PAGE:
Horrible fates of our innocent women
HACKED to death with a tomahawk, shot in the head at point-blank range, burned alive, bludgeoned with a hunk of metal and repeatedly stabbed - deaths so incredibly violent and horrifying belong in the imaginary world of sick horror movies.
But these are just some of the ways Queensland women have been murdered at the hands of boyfriends, husbands and their children's fathers.
In every case the men were known to authorities for their history of violence against women.
In every case a court order was in place to protect the women and their children. And in every case, those protection orders failed.
In the weeks leading up to her death in January 2017, Teresa Bradford spoke of her fear that her estranged husband would try to kill her.
Months earlier in November, David Bradford, 52, launched a terrifying and violent attack on the mother of four, taping her mouth closed and repeatedly punching her in the face until she lost consciousness, dragging her across the floor by her hair and choking her.
When police arrived, Bradford was wielding a rope and a knife and threatening to kill Teresa.
Shockingly he was granted bail weeks later despite warnings from police that he posed an unreasonable risk of harming others. Teresa wasn't even told. Two weeks later, she was dead.
Bradford broke into Teresa's home and stabbed her to death in her bedroom before killing himself.
Their four children, who were in the home at the time, ran to the neighbours to raise the alarm.
PAULINE AND KELLY MORRIS
When confronted with the sight of her ex-partner with a baseball bat and six-shot revolver, Cairns mum Pauline Morris spent her final moments trying to shield her teenage daughter.
But it wasn't enough to stop the violent onslaught from Wayne Arthur Brennan in October 2009.
Kelly Morris, 14, died from a .22 bullet in the back of her head. Her mum Pauline was also shot in the head and bludgeoned with a baseball bat. She died in hospital.
Just hours earlier, Brennan had been given a DVO to stay away from the family.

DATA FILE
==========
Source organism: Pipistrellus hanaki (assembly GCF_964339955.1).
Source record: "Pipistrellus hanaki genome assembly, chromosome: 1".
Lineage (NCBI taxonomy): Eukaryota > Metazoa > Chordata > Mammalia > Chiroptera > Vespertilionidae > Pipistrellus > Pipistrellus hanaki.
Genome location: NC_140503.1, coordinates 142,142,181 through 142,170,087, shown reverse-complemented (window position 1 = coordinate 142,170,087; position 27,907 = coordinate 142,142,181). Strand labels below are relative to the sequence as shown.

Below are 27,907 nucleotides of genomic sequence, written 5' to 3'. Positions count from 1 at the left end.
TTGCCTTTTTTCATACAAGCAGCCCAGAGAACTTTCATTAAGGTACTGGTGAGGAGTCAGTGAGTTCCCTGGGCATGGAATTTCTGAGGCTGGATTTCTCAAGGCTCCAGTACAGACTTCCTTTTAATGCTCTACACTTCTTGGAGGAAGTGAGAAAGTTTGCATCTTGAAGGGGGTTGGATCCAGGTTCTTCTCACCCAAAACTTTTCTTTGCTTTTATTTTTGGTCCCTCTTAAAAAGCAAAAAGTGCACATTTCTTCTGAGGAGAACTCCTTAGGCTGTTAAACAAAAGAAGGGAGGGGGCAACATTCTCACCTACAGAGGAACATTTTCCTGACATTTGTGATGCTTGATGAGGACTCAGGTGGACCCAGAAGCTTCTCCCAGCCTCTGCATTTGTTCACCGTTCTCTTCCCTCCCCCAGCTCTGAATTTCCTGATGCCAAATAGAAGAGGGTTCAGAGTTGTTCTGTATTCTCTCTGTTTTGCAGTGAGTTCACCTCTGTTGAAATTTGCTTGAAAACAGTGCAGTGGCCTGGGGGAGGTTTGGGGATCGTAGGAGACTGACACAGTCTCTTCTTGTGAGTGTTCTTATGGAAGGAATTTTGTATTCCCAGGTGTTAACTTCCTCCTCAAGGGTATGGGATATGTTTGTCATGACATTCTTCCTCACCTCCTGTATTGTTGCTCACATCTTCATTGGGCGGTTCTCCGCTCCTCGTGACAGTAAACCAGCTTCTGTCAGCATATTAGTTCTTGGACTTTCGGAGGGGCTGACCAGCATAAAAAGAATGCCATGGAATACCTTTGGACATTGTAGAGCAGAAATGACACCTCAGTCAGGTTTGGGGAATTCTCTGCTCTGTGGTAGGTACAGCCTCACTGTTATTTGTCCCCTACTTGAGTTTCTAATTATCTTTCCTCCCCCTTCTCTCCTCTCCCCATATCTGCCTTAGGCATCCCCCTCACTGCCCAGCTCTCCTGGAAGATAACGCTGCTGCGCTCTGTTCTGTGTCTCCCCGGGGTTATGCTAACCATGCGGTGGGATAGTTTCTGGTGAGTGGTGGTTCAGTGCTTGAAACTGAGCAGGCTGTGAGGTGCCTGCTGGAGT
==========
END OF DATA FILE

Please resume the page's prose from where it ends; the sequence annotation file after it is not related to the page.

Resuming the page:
Pauline's son and Kelly's twin was the only survivor, telling a court how he could hear his mother "screaming and screaming" as he fled the scene.
When sentencing the cowardly killer to two life sentences in 2012, the judge said: "The domestic violence order seemed to fuel your self-centred controlling attitude."
Tara Brown's final moments were sheer terror. The young mum had dropped her daughter at daycare when Lionel Patea, who was subject to a DVO preventing him being near her, ambushed her. He chased her car through the streets of the Gold Coast before ramming her off the road, sending her car into a ditch.
But the attack wasn't over.
Patea then approached the mother of his child and bludgeoned her with a fire hydrant cover while she was trapped in the car, pushing away bystanders who tried to save her. Two days later in September 2015, Tara died from her injuries in hospital.
It was no secret Patea was a violent man.
The month before, he chased her through an airport and stole her phone because she had messaged a friend. In 2012 alone he was convicted three times for breaching DVOs. Patea was sentenced to life in jail for Tara's brutal murder.
Karina Lock's estranged husband walked into a McDonald's, put her in a headlock and shot her in the head.
Moments later, Stephen Lock turned the gun on himself in front of 30 horrified witnesses.
Karina died within hours of Tara Brown. Like Patea, Lock had a history of domestic violence.
Karina had moved away from him in Maryborough, determined to make a fresh start with her teenage daughter.
The pair had agreed to meet up and were spotted talking in a car outside the fast-food restaurant.
A witness heard Karina scream "he's trying to kill me" before Lock followed her into the restaurant and committed the murder-suicide.
Brock Wall had been served a varied DVO hours before he killed 11-weeks- pregnant partner Fabiana Palhares.
An experienced judge called her death "the stuff of nightmares".
Wall bashed Fabiana unconscious, jumped on her stomach and hacked at her with a tomahawk from her garage.
It was a death so horrific that Fabiana's brother Raphael pleaded with their parents in Brazil never to Google their daughter's name.
"You can't even imagine the amount of cruelty that goes through his head," Raphael said after Wall was handed two life sentences for killing Fabiana and her unborn child.
Wall had attacked Fabiana on the Christmas Day before and had messaged her mother saying he hated Fabiana and wanted an abortion.
The Brazilian woman installed security cameras and had police driving past on the lookout for Wall, who was stalking her and once broke into her house to watch her sleep.
In most of these cases, the families of the victims pleaded with legislators not to let their daughter's, sister's, mother's and friend's deaths be for nothing.
The broken-hearted families begged for change... for tougher legislation... for more awareness.
But for the most part, their wishes have fallen on deaf ears and our state is once again mourning the loss of a woman and her children at the hands of her evil ex-partner.
Hannah Clarke and her three children should be alive and safe. It's time Queenslanders demand this timeline of tragedy ends here.
*For 24-hour domestic violence support call the national hotline 1800RESPECT on 1800 737 732 or MensLine on 1800 600 636. The Suicide Call Back service is on 1300 659 467.